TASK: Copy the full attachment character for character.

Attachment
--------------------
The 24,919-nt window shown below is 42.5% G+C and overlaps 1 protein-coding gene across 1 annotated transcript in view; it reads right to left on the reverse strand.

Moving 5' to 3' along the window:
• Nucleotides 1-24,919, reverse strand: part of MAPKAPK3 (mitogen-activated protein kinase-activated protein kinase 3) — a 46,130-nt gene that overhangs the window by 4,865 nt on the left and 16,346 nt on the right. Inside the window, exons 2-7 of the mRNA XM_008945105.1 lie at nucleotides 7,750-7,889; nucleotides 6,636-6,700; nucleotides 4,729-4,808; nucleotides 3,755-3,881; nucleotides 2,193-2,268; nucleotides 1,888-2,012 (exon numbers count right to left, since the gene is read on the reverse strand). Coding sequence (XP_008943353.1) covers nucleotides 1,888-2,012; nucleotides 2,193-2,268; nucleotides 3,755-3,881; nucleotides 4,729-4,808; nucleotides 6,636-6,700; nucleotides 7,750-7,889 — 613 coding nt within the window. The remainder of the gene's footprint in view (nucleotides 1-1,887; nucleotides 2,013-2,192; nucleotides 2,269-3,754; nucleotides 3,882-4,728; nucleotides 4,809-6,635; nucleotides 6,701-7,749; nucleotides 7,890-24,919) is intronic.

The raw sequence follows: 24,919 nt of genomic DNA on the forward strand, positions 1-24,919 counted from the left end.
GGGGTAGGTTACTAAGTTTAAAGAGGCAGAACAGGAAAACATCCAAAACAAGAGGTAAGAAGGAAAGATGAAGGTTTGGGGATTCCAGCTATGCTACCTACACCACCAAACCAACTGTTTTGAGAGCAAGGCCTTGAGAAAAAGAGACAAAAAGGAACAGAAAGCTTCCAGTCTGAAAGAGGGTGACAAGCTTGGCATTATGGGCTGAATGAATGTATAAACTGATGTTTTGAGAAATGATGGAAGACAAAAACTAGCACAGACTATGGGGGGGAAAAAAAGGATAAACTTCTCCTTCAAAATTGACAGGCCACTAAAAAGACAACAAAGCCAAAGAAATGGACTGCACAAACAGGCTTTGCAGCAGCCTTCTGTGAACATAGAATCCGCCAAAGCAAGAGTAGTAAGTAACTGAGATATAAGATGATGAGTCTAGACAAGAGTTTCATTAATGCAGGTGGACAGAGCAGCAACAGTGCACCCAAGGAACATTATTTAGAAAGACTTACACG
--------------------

The 24,919-nt window shown below is 42.5% G+C and overlaps 1 protein-coding gene across 1 annotated transcript in view; it reads right to left on the reverse strand.

Moving 5' to 3' along the window:
• Nucleotides 1-24,919, reverse strand: part of MAPKAPK3 (mitogen-activated protein kinase-activated protein kinase 3) — a 46,130-nt gene that overhangs the window by 4,865 nt on the left and 16,346 nt on the right. Inside the window, exons 2-7 of the mRNA XM_008945105.1 lie at nucleotides 7,750-7,889; nucleotides 6,636-6,700; nucleotides 4,729-4,808; nucleotides 3,755-3,881; nucleotides 2,193-2,268; nucleotides 1,888-2,012 (exon numbers count right to left, since the gene is read on the reverse strand). Coding sequence (XP_008943353.1) covers nucleotides 1,888-2,012; nucleotides 2,193-2,268; nucleotides 3,755-3,881; nucleotides 4,729-4,808; nucleotides 6,636-6,700; nucleotides 7,750-7,889 — 613 coding nt within the window. The remainder of the gene's footprint in view (nucleotides 1-1,887; nucleotides 2,013-2,192; nucleotides 2,269-3,754; nucleotides 3,882-4,728; nucleotides 4,809-6,635; nucleotides 6,701-7,749; nucleotides 7,890-24,919) is intronic.

The raw sequence follows: 24,919 nt of genomic DNA on the forward strand, positions 1-24,919 counted from the left end.
GGGGTAGGTTACTAAGTTTAAAGAGGCAGAACAGGAAAACATCCAAAACAAGAGGTAAGAAGGAAAGATGAAGGTTTGGGGATTCCAGCTATGCTACCTACACCACCAAACCAACTGTTTTGAGAGCAAGGCCTTGAGAAAAAGAGACAAAAAGGAACAGAAAGCTTCCAGTCTGAAAGAGGGTGACAAGCTTGGCATTATGGGCTGAATGAATGTATAAACTGATGTTTTGAGAAATGATGGAAGACAAAAACTAGCACAGACTATGGGGGGGAAAAAAAGGATAAACTTCTCCTTCAAAATTGACAGGCCACTAAAAAGACAACAAAGCCAAAGAAATGGACTGCACAAACAGGCTTTGCAGCAGCCTTCTGTGAACATAGAATCCGCCAAAGCAAGAGTAGTAAGTAACTGAGATATAAGATGATGAGTCTAGACAAGAGTTTCATTAATGCAGGTGGACAGAGCAGCAACAGTGCACCCAAGGAACATTATTTAGAAAGACTTACACG